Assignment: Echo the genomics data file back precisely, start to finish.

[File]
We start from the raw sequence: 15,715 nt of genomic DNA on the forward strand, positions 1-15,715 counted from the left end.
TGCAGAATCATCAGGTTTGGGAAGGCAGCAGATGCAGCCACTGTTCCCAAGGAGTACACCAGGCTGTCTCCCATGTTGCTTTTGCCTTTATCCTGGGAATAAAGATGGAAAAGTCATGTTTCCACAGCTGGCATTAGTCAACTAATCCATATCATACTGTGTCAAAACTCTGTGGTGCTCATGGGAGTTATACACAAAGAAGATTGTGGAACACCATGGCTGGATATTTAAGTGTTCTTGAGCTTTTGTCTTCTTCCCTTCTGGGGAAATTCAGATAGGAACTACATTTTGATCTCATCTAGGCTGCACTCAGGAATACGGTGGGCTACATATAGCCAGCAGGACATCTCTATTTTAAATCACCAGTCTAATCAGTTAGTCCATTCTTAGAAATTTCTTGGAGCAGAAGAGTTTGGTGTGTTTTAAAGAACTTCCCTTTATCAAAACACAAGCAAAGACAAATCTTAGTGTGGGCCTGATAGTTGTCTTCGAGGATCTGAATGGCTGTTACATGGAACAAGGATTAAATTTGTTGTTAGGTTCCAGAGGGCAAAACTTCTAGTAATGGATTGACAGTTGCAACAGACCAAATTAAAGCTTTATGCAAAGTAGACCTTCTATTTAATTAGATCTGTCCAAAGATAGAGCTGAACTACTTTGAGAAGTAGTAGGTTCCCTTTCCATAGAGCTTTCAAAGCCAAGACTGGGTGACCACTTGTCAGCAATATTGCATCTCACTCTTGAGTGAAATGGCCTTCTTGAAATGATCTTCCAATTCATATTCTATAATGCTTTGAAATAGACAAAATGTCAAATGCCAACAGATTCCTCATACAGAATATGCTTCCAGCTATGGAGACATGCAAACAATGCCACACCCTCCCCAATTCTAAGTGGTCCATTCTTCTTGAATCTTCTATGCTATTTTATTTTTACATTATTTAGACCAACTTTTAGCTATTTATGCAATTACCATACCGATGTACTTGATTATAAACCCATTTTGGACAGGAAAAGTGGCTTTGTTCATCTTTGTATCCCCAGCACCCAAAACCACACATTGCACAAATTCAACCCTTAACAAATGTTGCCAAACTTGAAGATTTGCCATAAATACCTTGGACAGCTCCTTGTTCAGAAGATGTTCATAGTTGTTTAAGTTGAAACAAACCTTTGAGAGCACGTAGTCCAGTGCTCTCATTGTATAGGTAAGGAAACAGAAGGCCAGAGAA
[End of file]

We start from the raw sequence: 15,715 nt of genomic DNA on the forward strand, positions 1-15,715 counted from the left end.
TGCAGAATCATCAGGTTTGGGAAGGCAGCAGATGCAGCCACTGTTCCCAAGGAGTACACCAGGCTGTCTCCCATGTTGCTTTTGCCTTTATCCTGGGAATAAAGATGGAAAAGTCATGTTTCCACAGCTGGCATTAGTCAACTAATCCATATCATACTGTGTCAAAACTCTGTGGTGCTCATGGGAGTTATACACAAAGAAGATTGTGGAACACCATGGCTGGATATTTAAGTGTTCTTGAGCTTTTGTCTTCTTCCCTTCTGGGGAAATTCAGATAGGAACTACATTTTGATCTCATCTAGGCTGCACTCAGGAATACGGTGGGCTACATATAGCCAGCAGGACATCTCTATTTTAAATCACCAGTCTAATCAGTTAGTCCATTCTTAGAAATTTCTTGGAGCAGAAGAGTTTGGTGTGTTTTAAAGAACTTCCCTTTATCAAAACACAAGCAAAGACAAATCTTAGTGTGGGCCTGATAGTTGTCTTCGAGGATCTGAATGGCTGTTACATGGAACAAGGATTAAATTTGTTGTTAGGTTCCAGAGGGCAAAACTTCTAGTAATGGATTGACAGTTGCAACAGACCAAATTAAAGCTTTATGCAAAGTAGACCTTCTATTTAATTAGATCTGTCCAAAGATAGAGCTGAACTACTTTGAGAAGTAGTAGGTTCCCTTTCCATAGAGCTTTCAAAGCCAAGACTGGGTGACCACTTGTCAGCAATATTGCATCTCACTCTTGAGTGAAATGGCCTTCTTGAAATGATCTTCCAATTCATATTCTATAATGCTTTGAAATAGACAAAATGTCAAATGCCAACAGATTCCTCATACAGAATATGCTTCCAGCTATGGAGACATGCAAACAATGCCACACCCTCCCCAATTCTAAGTGGTCCATTCTTCTTGAATCTTCTATGCTATTTTATTTTTACATTATTTAGACCAACTTTTAGCTATTTATGCAATTACCATACCGATGTACTTGATTATAAACCCATTTTGGACAGGAAAAGTGGCTTTGTTCATCTTTGTATCCCCAGCACCCAAAACCACACATTGCACAAATTCAACCCTTAACAAATGTTGCCAAACTTGAAGATTTGCCATAAATACCTTGGACAGCTCCTTGTTCAGAAGATGTTCATAGTTGTTTAAGTTGAAACAAACCTTTGAGAGCACGTAGTCCAGTGCTCTCATTGTATAGGTAAGGAAACAGAAGGCCAGAGAA